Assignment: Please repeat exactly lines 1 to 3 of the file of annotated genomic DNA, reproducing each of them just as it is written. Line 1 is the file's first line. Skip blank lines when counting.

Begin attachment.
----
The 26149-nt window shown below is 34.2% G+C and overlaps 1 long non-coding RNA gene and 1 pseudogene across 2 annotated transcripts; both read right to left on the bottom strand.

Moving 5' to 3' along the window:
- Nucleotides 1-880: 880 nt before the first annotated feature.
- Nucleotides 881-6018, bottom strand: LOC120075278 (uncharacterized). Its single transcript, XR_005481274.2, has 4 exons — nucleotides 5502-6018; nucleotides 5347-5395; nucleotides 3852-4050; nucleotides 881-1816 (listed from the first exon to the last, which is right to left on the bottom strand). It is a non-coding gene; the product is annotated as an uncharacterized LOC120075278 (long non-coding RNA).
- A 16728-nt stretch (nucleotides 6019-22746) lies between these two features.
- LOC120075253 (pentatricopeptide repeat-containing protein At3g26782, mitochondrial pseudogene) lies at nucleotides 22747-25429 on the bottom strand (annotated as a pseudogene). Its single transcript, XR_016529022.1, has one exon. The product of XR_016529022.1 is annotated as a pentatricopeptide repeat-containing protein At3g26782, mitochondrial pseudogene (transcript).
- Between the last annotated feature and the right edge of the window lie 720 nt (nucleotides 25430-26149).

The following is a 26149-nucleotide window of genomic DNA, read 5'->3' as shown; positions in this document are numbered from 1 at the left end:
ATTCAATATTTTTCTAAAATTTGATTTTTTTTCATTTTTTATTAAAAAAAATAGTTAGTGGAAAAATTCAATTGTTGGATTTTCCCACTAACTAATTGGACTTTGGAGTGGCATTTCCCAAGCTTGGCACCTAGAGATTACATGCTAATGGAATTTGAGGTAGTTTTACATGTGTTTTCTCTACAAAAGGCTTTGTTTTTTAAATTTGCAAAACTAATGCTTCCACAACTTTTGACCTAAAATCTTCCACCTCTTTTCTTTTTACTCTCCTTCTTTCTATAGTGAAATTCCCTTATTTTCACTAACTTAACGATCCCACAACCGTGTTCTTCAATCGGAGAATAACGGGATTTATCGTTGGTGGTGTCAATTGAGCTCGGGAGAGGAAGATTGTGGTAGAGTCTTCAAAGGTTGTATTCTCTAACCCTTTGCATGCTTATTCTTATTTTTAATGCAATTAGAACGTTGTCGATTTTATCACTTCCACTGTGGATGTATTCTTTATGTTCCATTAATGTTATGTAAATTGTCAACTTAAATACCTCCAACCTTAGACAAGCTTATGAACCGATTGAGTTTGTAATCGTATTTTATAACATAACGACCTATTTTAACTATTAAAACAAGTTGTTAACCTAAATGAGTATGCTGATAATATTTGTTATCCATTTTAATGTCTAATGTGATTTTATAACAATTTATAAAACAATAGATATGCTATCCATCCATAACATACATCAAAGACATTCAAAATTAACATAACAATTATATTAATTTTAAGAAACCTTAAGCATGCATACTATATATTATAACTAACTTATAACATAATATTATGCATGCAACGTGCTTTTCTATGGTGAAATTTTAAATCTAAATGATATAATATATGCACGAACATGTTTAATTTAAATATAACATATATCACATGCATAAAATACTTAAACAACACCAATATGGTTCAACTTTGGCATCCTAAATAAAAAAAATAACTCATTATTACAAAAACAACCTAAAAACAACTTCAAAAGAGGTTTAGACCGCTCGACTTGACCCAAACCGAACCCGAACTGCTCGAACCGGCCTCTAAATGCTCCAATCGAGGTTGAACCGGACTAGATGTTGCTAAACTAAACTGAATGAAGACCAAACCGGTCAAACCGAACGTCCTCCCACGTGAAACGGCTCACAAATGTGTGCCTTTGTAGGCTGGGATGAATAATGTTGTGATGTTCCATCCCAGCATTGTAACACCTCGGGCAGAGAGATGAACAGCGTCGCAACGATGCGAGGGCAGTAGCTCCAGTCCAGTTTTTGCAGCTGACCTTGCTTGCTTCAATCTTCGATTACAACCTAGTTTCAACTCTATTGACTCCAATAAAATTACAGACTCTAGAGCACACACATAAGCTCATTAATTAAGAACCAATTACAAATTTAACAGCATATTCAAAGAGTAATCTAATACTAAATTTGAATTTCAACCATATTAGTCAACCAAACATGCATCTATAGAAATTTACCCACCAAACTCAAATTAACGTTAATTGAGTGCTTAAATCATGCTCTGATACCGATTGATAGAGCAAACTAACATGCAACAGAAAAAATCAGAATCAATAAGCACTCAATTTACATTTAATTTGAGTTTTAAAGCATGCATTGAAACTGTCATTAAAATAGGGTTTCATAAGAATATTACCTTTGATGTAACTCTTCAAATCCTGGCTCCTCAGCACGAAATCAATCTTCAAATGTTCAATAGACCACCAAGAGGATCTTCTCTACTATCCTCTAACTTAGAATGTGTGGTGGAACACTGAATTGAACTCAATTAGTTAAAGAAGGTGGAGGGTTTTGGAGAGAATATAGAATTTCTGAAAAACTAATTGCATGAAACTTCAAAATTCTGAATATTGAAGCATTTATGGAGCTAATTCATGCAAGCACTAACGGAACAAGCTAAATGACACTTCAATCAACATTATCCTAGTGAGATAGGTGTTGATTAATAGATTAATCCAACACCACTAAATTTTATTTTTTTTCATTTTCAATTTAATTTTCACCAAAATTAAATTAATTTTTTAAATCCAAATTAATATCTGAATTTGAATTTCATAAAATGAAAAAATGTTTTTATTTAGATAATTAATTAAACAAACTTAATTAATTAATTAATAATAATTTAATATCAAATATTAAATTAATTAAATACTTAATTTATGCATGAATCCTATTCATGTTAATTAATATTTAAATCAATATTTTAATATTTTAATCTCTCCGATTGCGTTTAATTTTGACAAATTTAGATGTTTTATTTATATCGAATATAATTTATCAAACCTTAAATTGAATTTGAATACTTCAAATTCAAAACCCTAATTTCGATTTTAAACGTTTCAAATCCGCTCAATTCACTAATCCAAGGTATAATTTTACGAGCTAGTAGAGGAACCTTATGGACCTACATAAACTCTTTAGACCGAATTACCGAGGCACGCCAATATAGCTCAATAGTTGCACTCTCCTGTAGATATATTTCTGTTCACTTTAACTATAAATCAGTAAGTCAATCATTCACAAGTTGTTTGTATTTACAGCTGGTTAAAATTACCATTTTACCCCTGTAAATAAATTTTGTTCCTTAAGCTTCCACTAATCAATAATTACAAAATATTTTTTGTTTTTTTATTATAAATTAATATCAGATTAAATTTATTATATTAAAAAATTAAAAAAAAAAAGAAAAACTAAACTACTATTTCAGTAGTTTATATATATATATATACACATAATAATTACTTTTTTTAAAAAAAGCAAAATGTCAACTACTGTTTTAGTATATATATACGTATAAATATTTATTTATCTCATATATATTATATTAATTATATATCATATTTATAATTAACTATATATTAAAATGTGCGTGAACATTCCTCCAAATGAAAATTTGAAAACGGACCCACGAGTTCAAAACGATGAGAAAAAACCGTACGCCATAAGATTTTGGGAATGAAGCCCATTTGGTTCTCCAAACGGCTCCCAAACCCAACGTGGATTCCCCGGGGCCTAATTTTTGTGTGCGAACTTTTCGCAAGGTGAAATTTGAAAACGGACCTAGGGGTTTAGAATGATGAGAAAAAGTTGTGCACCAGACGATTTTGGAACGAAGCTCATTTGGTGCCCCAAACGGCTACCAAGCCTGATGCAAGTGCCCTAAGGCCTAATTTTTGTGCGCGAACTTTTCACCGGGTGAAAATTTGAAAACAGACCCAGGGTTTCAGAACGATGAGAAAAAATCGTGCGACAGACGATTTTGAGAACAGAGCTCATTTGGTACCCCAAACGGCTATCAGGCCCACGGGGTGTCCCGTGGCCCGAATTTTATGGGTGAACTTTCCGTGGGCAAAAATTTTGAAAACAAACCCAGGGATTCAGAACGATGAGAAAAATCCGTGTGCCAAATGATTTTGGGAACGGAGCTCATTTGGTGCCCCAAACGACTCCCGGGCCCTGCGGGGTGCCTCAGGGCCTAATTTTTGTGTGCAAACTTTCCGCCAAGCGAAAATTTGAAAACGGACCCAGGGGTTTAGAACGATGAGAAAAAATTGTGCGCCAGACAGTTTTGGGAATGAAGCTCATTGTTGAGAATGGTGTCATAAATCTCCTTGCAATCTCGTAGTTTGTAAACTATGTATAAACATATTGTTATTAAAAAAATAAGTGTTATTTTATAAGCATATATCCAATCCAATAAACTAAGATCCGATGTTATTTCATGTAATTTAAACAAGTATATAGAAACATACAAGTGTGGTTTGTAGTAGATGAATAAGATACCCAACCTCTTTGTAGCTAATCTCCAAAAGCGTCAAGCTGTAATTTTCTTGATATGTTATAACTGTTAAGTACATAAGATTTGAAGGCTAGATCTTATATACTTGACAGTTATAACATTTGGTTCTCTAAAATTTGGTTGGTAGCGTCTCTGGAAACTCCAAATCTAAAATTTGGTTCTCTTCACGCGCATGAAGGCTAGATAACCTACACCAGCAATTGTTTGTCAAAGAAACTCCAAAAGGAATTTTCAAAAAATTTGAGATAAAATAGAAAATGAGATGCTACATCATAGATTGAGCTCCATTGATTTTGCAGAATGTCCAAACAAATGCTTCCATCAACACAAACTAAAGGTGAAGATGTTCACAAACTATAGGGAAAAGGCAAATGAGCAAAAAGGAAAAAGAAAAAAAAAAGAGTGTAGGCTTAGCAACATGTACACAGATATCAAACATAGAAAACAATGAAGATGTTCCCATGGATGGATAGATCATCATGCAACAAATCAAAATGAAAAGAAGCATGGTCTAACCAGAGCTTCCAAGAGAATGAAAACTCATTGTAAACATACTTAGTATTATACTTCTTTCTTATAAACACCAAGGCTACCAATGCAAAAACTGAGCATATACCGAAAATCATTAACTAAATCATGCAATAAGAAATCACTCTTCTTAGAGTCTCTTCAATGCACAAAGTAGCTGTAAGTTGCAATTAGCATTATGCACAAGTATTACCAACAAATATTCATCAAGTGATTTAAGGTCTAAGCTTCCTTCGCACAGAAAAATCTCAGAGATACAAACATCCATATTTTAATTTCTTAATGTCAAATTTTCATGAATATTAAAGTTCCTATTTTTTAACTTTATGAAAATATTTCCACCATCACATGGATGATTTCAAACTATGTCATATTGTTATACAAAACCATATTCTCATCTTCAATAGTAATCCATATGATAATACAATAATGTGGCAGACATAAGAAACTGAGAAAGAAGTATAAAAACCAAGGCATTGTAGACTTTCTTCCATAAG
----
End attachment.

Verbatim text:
The 26149-nt window shown below is 34.2% G+C and overlaps 1 long non-coding RNA gene and 1 pseudogene across 2 annotated transcripts; both read right to left on the bottom strand.

Moving 5' to 3' along the window:
- Nucleotides 1-880: 880 nt before the first annotated feature.